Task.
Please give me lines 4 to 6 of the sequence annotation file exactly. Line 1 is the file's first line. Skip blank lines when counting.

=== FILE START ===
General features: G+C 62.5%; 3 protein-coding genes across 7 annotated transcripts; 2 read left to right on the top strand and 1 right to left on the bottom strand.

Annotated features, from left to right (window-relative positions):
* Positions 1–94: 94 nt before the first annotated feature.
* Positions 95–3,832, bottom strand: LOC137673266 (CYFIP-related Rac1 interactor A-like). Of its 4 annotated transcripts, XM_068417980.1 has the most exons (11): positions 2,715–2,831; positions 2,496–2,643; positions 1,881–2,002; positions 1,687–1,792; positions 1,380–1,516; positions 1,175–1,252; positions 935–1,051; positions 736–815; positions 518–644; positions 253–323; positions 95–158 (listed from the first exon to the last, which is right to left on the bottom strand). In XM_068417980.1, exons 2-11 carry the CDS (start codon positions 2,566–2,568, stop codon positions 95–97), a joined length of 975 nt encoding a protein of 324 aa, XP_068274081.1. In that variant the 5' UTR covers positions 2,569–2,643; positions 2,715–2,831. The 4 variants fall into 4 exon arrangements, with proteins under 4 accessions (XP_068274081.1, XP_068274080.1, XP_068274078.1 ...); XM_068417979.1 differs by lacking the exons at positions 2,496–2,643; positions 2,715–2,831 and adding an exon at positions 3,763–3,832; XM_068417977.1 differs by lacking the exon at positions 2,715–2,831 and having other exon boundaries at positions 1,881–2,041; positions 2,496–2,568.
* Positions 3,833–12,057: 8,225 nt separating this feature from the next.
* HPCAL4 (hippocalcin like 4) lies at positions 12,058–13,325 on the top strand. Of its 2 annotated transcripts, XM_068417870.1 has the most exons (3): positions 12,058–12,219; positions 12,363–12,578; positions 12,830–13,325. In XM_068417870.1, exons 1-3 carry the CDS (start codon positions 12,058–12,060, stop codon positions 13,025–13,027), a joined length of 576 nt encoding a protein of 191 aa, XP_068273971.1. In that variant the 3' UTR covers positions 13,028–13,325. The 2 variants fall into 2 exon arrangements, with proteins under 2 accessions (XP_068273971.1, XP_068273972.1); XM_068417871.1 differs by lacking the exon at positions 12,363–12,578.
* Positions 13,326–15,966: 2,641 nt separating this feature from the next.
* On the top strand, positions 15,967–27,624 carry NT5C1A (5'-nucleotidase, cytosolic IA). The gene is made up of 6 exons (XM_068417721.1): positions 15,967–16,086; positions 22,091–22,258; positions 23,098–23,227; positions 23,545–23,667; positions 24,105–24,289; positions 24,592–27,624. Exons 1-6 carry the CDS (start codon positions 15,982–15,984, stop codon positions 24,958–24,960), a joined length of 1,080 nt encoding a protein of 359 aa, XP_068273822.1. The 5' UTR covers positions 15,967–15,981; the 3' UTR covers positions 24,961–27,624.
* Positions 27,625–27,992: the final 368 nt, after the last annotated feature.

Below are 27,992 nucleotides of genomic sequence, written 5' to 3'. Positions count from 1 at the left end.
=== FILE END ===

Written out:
* Positions 95–3,832, bottom strand: LOC137673266 (CYFIP-related Rac1 interactor A-like). Of its 4 annotated transcripts, XM_068417980.1 has the most exons (11): positions 2,715–2,831; positions 2,496–2,643; positions 1,881–2,002; positions 1,687–1,792; positions 1,380–1,516; positions 1,175–1,252; positions 935–1,051; positions 736–815; positions 518–644; positions 253–323; positions 95–158 (listed from the first exon to the last, which is right to left on the bottom strand). In XM_068417980.1, exons 2-11 carry the CDS (start codon positions 2,566–2,568, stop codon positions 95–97), a joined length of 975 nt encoding a protein of 324 aa, XP_068274081.1. In that variant the 5' UTR covers positions 2,569–2,643; positions 2,715–2,831. The 4 variants fall into 4 exon arrangements, with proteins under 4 accessions (XP_068274081.1, XP_068274080.1, XP_068274078.1 ...); XM_068417979.1 differs by lacking the exons at positions 2,496–2,643; positions 2,715–2,831 and adding an exon at positions 3,763–3,832; XM_068417977.1 differs by lacking the exon at positions 2,715–2,831 and having other exon boundaries at positions 1,881–2,041; positions 2,496–2,568.
* Positions 3,833–12,057: 8,225 nt separating this feature from the next.
* HPCAL4 (hippocalcin like 4) lies at positions 12,058–13,325 on the top strand. Of its 2 annotated transcripts, XM_068417870.1 has the most exons (3): positions 12,058–12,219; positions 12,363–12,578; positions 12,830–13,325. In XM_068417870.1, exons 1-3 carry the CDS (start codon positions 12,058–12,060, stop codon positions 13,025–13,027), a joined length of 576 nt encoding a protein of 191 aa, XP_068273971.1. In that variant the 3' UTR covers positions 13,028–13,325. The 2 variants fall into 2 exon arrangements, with proteins under 2 accessions (XP_068273971.1, XP_068273972.1); XM_068417871.1 differs by lacking the exon at positions 12,363–12,578.